The racially inflammatory remarks of a second preacher connected to Sen. Barack Obama have reignited a divisive racial debate that undermines his candidacy's unifying theme and appears to be hurting his chances in the general election this fall.
"This is manna from heaven [for the GOP]. ... It raises the risk factor around this young man who would be the first African-American president," NPR senior political analyst Juan Williams said today.
"People identify Obama as young, energetic, telegenic, intelligent, talking about change and unifying the races. Then the second thing that comes to mind is, 'Gee, what about this Rev. Wright? What about Father Pfleger? Why is he associated with these people who are so inflammatory and mean-spirited and even racial?'"
Williams was referring to a recent sermon by the Rev. Michael Pfleger, an Obama friend and white Catholic priest who, while visiting Chicago's Trinity United Church of Christ recently, openly mocked Hillary Clinton as predominately black churchgoers cheered him on.
"I'm white. I'm entitled. There's a black man stealing my show," Pfleger said, impersonating Clinton and then feigning tears to an enthusiastic audience.
Obama, who said he was disappointed in Pfleger's "divisive, backward-looking rhetoric," quit Trinity United Friday, where he has been a member for 20 years. Obama cited, among other things, the uproar surrounding this most recent incident and the earlier comments by the church's former pastor, the Rev. Jeremiah Wright.
"Barack Obama's favorability ratings have been sinking, especially with the swing voters as we head toward the general election: white women, Jews, Latinos; it's a real problem," Williams said.
A recent Pew poll shows that the Democratic presidential candidate's lead has slimmed dramatically to 47-to-44 percent in a hypothetical general election matchup against presumptive GOP nominee Sen. John McCain of Arizona. The tightening coincides with a dip in Obama's favorability ratings, which have slipped 8 percentage points to 51 percent since late February, just before the Wright controversy broke.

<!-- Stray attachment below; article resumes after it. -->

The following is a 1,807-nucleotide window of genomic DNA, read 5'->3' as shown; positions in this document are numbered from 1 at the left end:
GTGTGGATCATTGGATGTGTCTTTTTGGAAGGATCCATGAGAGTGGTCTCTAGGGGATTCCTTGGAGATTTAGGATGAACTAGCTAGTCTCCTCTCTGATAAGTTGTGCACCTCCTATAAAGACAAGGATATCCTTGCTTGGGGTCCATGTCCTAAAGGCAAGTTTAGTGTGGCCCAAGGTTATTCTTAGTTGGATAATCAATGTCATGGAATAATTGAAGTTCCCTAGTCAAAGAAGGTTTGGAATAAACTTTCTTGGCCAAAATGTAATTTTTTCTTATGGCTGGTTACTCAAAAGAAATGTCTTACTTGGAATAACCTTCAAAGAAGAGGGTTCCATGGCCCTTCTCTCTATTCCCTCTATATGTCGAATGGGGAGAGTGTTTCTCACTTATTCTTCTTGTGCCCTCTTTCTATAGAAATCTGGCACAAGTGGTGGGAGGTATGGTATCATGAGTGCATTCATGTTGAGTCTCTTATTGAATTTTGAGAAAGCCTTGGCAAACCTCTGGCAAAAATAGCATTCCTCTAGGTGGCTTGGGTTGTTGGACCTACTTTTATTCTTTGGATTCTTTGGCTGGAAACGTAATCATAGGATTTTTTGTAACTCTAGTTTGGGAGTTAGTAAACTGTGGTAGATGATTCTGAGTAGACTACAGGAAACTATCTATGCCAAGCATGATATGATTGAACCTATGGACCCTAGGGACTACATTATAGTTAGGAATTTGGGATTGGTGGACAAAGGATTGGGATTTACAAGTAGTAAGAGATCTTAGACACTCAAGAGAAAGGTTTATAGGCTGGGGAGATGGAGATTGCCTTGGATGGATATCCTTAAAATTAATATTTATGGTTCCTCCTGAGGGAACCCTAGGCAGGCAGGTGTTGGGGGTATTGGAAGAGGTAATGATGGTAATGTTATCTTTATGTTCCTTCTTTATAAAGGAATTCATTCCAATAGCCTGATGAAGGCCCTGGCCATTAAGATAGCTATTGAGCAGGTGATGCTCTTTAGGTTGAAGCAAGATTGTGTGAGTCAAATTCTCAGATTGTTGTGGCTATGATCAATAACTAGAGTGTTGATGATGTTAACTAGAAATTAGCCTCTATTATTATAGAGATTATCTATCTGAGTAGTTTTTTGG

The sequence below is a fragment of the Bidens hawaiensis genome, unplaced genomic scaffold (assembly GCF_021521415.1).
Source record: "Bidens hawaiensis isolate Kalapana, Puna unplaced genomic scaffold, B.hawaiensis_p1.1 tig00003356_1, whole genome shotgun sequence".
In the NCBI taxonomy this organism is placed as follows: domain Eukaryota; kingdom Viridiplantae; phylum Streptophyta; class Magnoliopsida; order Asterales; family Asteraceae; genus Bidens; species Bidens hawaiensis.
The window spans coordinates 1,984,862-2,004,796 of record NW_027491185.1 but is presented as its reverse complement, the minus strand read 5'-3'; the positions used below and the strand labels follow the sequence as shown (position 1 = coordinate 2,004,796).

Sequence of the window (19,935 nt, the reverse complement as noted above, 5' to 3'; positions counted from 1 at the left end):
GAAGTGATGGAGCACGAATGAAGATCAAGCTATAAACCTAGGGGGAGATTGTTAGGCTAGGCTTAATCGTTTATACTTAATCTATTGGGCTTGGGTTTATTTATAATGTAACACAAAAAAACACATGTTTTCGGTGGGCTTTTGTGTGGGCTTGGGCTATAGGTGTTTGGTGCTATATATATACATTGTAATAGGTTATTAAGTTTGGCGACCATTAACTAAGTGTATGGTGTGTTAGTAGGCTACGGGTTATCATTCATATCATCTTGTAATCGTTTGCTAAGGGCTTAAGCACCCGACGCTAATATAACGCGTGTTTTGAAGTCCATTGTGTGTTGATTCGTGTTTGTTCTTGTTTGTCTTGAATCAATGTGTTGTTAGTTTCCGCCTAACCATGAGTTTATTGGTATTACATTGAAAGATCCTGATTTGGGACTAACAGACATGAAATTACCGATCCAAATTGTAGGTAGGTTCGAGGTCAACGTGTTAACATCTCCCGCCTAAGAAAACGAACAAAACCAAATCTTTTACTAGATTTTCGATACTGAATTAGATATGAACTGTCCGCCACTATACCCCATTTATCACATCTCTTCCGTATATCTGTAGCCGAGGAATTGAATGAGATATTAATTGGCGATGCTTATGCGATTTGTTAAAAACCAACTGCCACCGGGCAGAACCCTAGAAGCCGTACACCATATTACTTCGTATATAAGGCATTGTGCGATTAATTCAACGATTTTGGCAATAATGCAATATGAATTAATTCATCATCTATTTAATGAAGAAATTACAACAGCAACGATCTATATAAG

Pfleger also said during the sermon that "racism is still America's greatest addiction. ... I also believe that America is the greatest sin against God."
Some black church leaders and other supporters said that to understand these kind of comments and the positive reactions they elicit, one needs to understand that this is a church forged in repression and forced separation.
"When you deal with the issue of racism in America, sometimes the recalling of how black people were treated ... causes one to become angry and often take rhetoric to a place that it might turn off not only whites, but even some blacks," said Calvin Butts, the pastor of the Abyssinian Baptist Church in New York City.
Father Edward Beck, a white priest and host of ABC News Now's "Faith Matters," defended Pfleger's intentions but said he understood why some white people "may be a bit frightened" by such negative language.
"You have to understand beneath it there is real sentiment," he said. "There is a feeling of being disenfranchised. Let's not pretend there is still not a race issue in America."
NPR's Williams disagreed with that assessment of Pfleger's remarks, calling his sermon a "minstrel show."